Teams spend $1.4B in 1 day, then MLB locks out players

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FILE - Seattle Mariners gather as the MLB logo is shown during a review of an attempted catch by right fielder Mitch Haniger of a ball hit by Tampa Bay Rays' Ji-Man Choi that was originally called an out during the ninth inning of a baseball game Friday, June 18, 2021, in Seattle. The call was overturned. The Mariners won 5-1. The clock ticked down toward the expiration of Major League Baseballs collective bargaining agreement at 11:59 p.m. EST Wednesday night, Dec. 1, 2021, and what was likely to be a management lockout ending the sports labor peace at over 26 1/2 years. (AP Photo/Ted S. Warren)

NEW YORK – Before getting locked out, players loaded up Wednesday as big league teams unlocked their coffers for an unprecedented spending spree.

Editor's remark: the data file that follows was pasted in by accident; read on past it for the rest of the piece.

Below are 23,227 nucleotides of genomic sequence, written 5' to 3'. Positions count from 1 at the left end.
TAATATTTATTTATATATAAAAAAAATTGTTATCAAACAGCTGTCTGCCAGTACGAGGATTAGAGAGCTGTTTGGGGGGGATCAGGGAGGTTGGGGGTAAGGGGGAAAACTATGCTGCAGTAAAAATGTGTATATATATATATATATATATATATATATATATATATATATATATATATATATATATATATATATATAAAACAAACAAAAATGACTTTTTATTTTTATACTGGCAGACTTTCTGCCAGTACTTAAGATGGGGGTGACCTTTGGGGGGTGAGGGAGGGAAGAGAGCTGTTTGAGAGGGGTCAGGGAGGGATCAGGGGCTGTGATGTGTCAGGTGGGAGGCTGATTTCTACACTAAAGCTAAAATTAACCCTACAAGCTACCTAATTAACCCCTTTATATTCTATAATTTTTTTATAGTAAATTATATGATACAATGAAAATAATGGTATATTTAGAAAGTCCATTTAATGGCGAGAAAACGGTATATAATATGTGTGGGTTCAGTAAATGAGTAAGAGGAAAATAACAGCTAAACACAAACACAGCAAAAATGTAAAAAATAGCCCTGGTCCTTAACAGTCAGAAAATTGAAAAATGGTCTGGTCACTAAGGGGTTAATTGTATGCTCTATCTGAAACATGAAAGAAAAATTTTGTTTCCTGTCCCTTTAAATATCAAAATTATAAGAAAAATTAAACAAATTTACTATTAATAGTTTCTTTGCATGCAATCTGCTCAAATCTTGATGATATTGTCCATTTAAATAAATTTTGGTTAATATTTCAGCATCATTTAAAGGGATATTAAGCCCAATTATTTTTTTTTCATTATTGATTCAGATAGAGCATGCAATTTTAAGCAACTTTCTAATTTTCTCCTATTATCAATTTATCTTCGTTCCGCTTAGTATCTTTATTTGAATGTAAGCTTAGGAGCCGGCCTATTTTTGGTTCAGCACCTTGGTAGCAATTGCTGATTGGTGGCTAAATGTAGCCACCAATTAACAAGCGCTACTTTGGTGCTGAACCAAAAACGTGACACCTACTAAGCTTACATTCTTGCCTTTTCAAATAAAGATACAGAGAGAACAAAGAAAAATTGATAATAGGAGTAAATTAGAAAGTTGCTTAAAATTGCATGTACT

Major League Baseball clubs committed to a one-day record $1.4 billion in salaries Wednesday, hours before the league locked out players following the 11:59 p.m. expiration of the sport's collective bargaining agreement.

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Six nine-figure contracts were handed out, including two by the Texas Rangers — shortstop Corey Seager got $325 million over 10 years and infielder Marcus Semien will make $175 million over seven years.

The Detroit Tigers got infielder Javier Báez for a $140 million, six-year deal, ace Max Scherzer was assured $130 million over three years from the New York Mets, and right-hander Kevin Gausman landed with the Toronto Blue Jays for $110 million over five years. Twins center fielder Byron Buxton also finalized a $100 million, seven-year contract to remain with Minnesota.

It was the first time teams combined to spend over $1 billion in a single day.

“This is actually kind of fun,” Scherzer said. “I’m a fan of the game, and to watch everybody sign right now, to actually see teams competing in this kind of timely fashion, it’s been refreshing because we’ve seen freezes for the past several offseasons.”